Combined BRAF-Targeted Therapy & Immunotherapy for Melanoma
This research study is a Phase II clinical trial of an investigational combination of drugs (vemurafenib and aldesleukin) to learn whether the combination works in treating a specific cancer. While both vemurafenib and aldesleukin are approved by the FDA for the treatment of metastatic melanoma, the FDA has not yet approved the combination of vemurafenib and aldesleukin.
Researchers have found that a large number of melanoma cells have mutations in the BRAF gene. It has been shown that vemurafenib blocks the effects of these mutations in the BRAF gene, and, as a result, may help to prevent cancer growth.
Aldesleukin, also referred to as IL-2, is an immunotherapy drug administered via IV infusion that increases the growth of key cells within the immune system that are responsible for targeting cancer cells. Activating more of these key cells, called T-lymphocytes and natural-killer cells, leads to increased cancer cell death.
The BRAF gene is located on a larger pathway called the MAPK pathway. Studies have shown that when a BRAF inhibitor, like vemurafenib is used to block the MAPK pathway, melanocytes, or cancer cells express more proteins on their surfaces, making them easier for T-lymphocytes and natural killer cells to recognize and kill them. This suggests that combining BRAF-targeted therapy with aldesleukin, which activates more of these white blood cells, can lead to an increase in the death of cancer cells.
In this research study, we are looking to see whether the combination of vemurafenib, a BRAF-inhibitor combined with aldesleukin, an immunotherapy drug, work together to produce a better health outcome in people with metastatic melanoma.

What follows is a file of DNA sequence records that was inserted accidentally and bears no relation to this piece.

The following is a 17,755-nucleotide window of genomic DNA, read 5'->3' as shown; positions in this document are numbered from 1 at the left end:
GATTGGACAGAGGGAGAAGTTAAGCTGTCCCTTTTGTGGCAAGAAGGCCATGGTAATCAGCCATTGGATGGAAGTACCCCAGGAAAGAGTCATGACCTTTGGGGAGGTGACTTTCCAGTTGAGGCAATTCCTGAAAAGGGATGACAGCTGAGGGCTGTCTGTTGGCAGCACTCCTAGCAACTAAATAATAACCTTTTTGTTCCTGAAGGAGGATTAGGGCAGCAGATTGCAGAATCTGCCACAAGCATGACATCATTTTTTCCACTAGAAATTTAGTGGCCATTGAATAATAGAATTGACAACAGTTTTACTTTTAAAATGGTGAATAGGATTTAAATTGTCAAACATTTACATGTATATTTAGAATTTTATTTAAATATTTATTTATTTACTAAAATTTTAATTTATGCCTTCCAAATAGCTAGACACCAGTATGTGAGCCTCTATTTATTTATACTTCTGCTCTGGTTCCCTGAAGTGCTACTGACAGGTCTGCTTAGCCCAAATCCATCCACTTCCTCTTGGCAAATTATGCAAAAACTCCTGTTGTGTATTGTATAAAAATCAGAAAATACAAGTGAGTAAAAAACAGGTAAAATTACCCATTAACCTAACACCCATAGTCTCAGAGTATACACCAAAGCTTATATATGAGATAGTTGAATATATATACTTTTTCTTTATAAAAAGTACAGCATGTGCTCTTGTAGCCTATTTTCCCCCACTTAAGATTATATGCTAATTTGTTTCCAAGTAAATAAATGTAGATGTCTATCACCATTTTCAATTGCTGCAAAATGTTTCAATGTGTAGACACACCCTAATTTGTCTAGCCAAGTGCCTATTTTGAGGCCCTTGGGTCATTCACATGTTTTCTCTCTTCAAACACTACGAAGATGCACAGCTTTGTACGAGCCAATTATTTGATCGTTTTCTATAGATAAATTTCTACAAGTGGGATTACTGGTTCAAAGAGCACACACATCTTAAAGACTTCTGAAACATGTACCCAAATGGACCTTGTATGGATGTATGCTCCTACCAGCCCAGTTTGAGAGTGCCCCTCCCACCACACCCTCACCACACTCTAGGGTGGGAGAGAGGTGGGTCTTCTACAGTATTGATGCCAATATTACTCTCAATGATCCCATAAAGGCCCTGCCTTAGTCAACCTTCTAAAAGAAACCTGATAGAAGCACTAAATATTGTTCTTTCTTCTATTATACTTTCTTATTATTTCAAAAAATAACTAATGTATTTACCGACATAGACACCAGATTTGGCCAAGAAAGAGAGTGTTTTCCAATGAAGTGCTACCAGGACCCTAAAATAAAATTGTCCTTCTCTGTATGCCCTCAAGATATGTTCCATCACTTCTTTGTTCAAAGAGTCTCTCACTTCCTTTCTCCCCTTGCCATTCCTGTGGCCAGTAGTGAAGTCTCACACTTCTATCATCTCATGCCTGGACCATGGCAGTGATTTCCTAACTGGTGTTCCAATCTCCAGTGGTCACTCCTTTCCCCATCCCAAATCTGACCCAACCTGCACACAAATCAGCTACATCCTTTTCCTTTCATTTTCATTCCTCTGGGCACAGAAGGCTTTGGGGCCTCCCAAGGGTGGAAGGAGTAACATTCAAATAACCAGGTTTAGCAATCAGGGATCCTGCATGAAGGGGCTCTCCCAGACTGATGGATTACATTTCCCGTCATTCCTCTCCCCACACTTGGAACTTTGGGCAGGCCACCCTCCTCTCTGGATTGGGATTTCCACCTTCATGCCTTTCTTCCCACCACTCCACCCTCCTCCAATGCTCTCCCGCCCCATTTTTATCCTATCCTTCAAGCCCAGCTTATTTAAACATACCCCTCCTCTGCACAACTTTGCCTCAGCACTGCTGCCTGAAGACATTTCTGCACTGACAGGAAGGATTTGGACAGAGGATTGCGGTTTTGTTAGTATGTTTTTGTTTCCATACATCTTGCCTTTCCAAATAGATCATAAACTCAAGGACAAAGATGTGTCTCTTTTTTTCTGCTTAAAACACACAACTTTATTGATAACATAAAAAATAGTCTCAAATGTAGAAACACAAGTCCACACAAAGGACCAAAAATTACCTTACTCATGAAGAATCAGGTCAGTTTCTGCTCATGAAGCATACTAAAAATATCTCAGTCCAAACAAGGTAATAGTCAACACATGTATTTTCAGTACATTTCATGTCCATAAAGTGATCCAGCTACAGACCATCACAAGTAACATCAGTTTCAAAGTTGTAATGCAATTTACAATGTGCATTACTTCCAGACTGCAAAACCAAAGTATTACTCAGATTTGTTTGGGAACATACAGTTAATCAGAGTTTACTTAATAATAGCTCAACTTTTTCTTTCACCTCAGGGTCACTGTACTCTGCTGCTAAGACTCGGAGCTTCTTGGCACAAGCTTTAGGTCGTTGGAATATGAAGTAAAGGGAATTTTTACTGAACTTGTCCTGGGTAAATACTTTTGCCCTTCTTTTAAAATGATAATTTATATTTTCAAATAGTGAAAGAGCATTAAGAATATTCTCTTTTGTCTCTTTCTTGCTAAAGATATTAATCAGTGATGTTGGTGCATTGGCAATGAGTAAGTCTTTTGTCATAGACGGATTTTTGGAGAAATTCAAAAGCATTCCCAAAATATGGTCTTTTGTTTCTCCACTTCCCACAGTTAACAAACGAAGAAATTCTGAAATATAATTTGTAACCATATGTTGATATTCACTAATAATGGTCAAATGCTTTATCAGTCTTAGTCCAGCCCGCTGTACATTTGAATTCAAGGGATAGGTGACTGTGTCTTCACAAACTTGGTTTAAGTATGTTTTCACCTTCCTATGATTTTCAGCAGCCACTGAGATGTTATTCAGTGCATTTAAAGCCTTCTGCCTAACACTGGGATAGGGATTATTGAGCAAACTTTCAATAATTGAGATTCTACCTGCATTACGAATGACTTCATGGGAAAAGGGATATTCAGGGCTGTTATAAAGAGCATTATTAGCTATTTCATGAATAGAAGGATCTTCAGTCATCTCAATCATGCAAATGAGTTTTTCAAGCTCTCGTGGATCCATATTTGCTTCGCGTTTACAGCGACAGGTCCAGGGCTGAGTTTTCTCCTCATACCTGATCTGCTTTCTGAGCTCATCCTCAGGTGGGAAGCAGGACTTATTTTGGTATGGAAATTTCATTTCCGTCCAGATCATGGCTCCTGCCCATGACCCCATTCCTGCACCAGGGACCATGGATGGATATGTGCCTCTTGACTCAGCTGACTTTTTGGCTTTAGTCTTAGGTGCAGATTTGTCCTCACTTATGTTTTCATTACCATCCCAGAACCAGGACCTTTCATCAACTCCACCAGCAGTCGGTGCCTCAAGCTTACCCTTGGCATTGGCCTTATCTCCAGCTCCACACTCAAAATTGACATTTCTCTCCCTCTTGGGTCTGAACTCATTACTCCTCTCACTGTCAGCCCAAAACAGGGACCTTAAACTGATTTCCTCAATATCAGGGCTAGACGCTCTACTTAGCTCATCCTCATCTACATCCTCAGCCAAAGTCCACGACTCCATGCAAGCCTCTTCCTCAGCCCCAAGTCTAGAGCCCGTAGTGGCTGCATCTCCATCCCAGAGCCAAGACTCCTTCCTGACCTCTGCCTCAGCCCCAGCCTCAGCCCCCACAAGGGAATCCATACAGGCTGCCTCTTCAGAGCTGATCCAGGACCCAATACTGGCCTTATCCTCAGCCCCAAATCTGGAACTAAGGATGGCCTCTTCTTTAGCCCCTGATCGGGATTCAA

|Study Design:||Endpoint Classification: Efficacy Study
Intervention Model: Single Group Assignment
Masking: Open Label
Primary Purpose: Treatment
|Official Title:||COMBAT 1: A Phase II Trial of Combined BRAF-Targeted Therapy and Immunotherapy for Melanoma|
- Efficacy of Vemurafenib + Aldesleukin [ Time Frame: 2 years ] [ Designated as safety issue: No ]To assess the efficacy (as measured by progression-free survival (PFS)) of patients with metastatic melanoma with V600E mutation treated with the combination of vemurafenib and aldesleukin in comparison to an historic control of vemurafenib alone
- Determine Response Rates (Complete, Partial and Durable) [ Time Frame: 2 years ] [ Designated as safety issue: No ]To determine the complete response (CR), partial response (PR), and durable response (DR) rates (as defined as the rate of objective response (CR or PR) lasting continuously for 12 or more months, as compared to control therapy, and beginning at any point within 12 months of initiating therapy) in patients treated with aldesleukin and vemurafenib
- Overall Survival [ Time Frame: 2 years ] [ Designated as safety issue: No ]To determine the overall survival in patients treated with aldesleukin and vemurafenib
- Toxicity and Safety of Aldesleukin and Vemurafenib [ Time Frame: 2 years ] [ Designated as safety issue: Yes ]To determine the toxicity and safety of concurrent administration of aldesleukin and vemurafenib
- Confirm Pre-Clinical Data [ Time Frame: 2 years ] [ Designated as safety issue: No ]To confirm preclinical data indicating that pharmacologic inhibition of mutated BRAF enhances the immunogenicity of melanoma without adversely affecting the cellular immune response. To assess whether the number of doses of aldesleukin that can be safely administered is affected by the co-administration of vemurafenib